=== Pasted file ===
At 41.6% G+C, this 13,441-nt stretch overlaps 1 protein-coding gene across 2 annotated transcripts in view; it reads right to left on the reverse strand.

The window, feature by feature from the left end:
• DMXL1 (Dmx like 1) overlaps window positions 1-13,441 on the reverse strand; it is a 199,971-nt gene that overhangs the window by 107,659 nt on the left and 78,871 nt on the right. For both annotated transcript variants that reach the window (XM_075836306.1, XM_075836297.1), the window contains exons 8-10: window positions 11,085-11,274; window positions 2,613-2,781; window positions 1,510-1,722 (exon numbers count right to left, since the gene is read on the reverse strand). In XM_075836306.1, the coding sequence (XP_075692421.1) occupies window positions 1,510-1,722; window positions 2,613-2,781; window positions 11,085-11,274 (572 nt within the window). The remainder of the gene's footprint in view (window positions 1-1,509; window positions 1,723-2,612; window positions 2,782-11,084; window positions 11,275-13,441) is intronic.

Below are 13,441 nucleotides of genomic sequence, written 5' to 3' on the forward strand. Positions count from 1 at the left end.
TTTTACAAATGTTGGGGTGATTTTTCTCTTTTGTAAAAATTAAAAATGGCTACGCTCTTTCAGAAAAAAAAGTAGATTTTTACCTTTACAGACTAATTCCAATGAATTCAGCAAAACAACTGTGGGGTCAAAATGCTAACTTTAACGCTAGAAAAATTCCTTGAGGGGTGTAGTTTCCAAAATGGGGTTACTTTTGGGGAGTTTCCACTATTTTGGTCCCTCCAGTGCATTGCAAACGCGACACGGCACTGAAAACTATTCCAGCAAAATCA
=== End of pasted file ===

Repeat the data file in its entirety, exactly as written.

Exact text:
At 41.6% G+C, this 13,441-nt stretch overlaps 1 protein-coding gene across 2 annotated transcripts in view; it reads right to left on the reverse strand.

The window, feature by feature from the left end:
• DMXL1 (Dmx like 1) overlaps window positions 1-13,441 on the reverse strand; it is a 199,971-nt gene that overhangs the window by 107,659 nt on the left and 78,871 nt on the right. For both annotated transcript variants that reach the window (XM_075836306.1, XM_075836297.1), the window contains exons 8-10: window positions 11,085-11,274; window positions 2,613-2,781; window positions 1,510-1,722 (exon numbers count right to left, since the gene is read on the reverse strand). In XM_075836306.1, the coding sequence (XP_075692421.1) occupies window positions 1,510-1,722; window positions 2,613-2,781; window positions 11,085-11,274 (572 nt within the window). The remainder of the gene's footprint in view (window positions 1-1,509; window positions 1,723-2,612; window positions 2,782-11,084; window positions 11,275-13,441) is intronic.

Below are 13,441 nucleotides of genomic sequence, written 5' to 3' on the forward strand. Positions count from 1 at the left end.
TTTTACAAATGTTGGGGTGATTTTTCTCTTTTGTAAAAATTAAAAATGGCTACGCTCTTTCAGAAAAAAAAGTAGATTTTTACCTTTACAGACTAATTCCAATGAATTCAGCAAAACAACTGTGGGGTCAAAATGCTAACTTTAACGCTAGAAAAATTCCTTGAGGGGTGTAGTTTCCAAAATGGGGTTACTTTTGGGGAGTTTCCACTATTTTGGTCCCTCCAGTGCATTGCAAACGCGACACGGCACTGAAAACTATTCCAGCAAAATCA